In the final quarter of 2015 the Silver Institute released their 2015 Interim Report on the global status of this precious metal, and there was a big surprise in store as they reported that silver has suffered through a 12 year deficit. This essentially means that the world is using more silver than it is producing, with the figures produced after subtracting the total global demand of physical silver from the total global supply.
This is not new, as the deficit was acknowledged when it began back in 2003, but many thought that it had ended in 2014. The previous year there had been a deficit of 122.3 million ounces, but in 2014 there was a surplus of just 2.6 million ounces recorded. However, these figures were corrected upon revision, and when that happened the 2014 supply was overturned, becoming a deficit for the 11th year running.
So how bad is this deficit? Well, we’re not talking about fractional amounts here, at least not for the most part. In 2004 and 2005 the deficit was slight when compared to today, but combined these two years were still more than 30 million ounces in the red. This drastically changed in 2006, when silver deficits dropped to over 130 million ounces, and this number rose both in 2007 and again in 2008, at which point it had reached an extraordinary high of 267.1 million ounces.
Fortunately, it would not increase further than this, and the accumulated deficits recorded in 2009, 2010, 2011 and 2012 would actually equal the one recorded in 2008. In 2015 the figure was actually lower than it was in 2004, but at 21.3 million ounces into the red, and a revision due next year that should push this up further, it is still an amount that should signal alarm bells for silver consumers.
If we add all of these deficit amounts up then we arrive at a combined deficit of more than 1 billion ounces, which means that in a little over a decade, the world consumed more than 31,000 metric tons of this precious metal than it produced.
What This Means
It should go without saying that when the demand is greater than the supply, the price will go up. However, this has clearly not happened and silver has been very cheap for the last few years, even when these deficits have been factored into the market. That’s because in the grand scheme of things, even 1 billion ounces is not a great deal, and this needs to continue (which is a very likely possibility) and turn into a long-term issue before it begins to drive up the price. To quote from the 2015 Interim Report, “Multiple years of annual deficits can begin to apply upward pressure to prices in subsequent periods” which is a convoluted way of saying that this will soon push-up the value of silver.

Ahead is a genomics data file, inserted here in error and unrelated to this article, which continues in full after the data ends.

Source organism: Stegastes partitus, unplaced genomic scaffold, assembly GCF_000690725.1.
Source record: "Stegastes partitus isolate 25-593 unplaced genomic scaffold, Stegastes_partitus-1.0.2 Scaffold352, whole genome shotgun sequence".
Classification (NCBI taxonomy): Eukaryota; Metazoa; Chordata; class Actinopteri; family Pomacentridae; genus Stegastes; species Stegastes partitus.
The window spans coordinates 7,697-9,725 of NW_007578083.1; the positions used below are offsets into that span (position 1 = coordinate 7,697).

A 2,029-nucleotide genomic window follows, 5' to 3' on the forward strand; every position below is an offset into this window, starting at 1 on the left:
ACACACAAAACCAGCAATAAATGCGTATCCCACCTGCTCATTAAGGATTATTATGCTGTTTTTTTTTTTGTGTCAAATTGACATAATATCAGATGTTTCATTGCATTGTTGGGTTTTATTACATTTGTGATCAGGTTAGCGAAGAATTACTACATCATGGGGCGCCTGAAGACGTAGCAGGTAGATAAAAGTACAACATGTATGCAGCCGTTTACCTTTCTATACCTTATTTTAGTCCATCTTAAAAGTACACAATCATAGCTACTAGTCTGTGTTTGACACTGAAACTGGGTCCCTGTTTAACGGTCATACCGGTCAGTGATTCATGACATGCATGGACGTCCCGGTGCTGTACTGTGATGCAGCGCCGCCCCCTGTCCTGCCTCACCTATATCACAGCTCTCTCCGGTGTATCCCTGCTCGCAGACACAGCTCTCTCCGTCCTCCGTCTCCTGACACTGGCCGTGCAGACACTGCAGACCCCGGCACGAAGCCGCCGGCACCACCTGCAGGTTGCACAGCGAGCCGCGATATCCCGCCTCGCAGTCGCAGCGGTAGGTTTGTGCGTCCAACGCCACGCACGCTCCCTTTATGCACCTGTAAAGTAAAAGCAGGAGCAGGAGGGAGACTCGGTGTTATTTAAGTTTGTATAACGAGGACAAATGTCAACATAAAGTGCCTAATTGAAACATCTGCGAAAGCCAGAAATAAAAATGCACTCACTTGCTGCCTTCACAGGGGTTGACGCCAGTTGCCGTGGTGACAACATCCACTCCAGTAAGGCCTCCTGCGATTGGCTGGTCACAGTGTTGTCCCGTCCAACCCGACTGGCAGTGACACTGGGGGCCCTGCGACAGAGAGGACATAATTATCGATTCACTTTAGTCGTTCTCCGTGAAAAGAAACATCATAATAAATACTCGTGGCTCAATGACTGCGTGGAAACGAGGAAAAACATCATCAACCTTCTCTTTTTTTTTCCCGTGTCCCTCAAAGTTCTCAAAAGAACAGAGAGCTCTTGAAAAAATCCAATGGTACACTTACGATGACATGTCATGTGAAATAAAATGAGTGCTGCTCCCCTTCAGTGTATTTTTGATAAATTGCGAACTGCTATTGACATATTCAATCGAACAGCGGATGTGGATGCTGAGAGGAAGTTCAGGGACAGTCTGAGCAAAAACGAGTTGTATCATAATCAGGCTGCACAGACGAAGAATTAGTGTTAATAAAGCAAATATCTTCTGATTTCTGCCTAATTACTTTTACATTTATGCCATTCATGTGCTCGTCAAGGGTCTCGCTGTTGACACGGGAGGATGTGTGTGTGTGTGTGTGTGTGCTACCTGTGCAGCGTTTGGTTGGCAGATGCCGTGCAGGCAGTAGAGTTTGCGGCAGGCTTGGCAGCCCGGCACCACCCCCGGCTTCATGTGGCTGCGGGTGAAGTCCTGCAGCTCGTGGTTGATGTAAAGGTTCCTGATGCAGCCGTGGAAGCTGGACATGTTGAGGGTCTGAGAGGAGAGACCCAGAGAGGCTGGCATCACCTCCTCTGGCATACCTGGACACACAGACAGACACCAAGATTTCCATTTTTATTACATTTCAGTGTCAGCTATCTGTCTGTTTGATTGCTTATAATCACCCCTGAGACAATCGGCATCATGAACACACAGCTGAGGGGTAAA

Of course, as mines have not been supplying the world with the silver it needs, just where has this been coming from? The suggestion is that the deficit has been taken from an unreported silver hoard, which has steadily fed silver into the markets over the years. However, this is unlikely to continue for much longer, because no supply is infinite. The market remains stable for now, but if the deficit continues then the stockpile that has been feeding the market will eventually dry up, and at that point your stack of silver will begin to look like a very wise investment.
There is no way of knowing just when this will happen, but what we can be sure about is that this is not a case of “if” — certainly not if things continue as they are.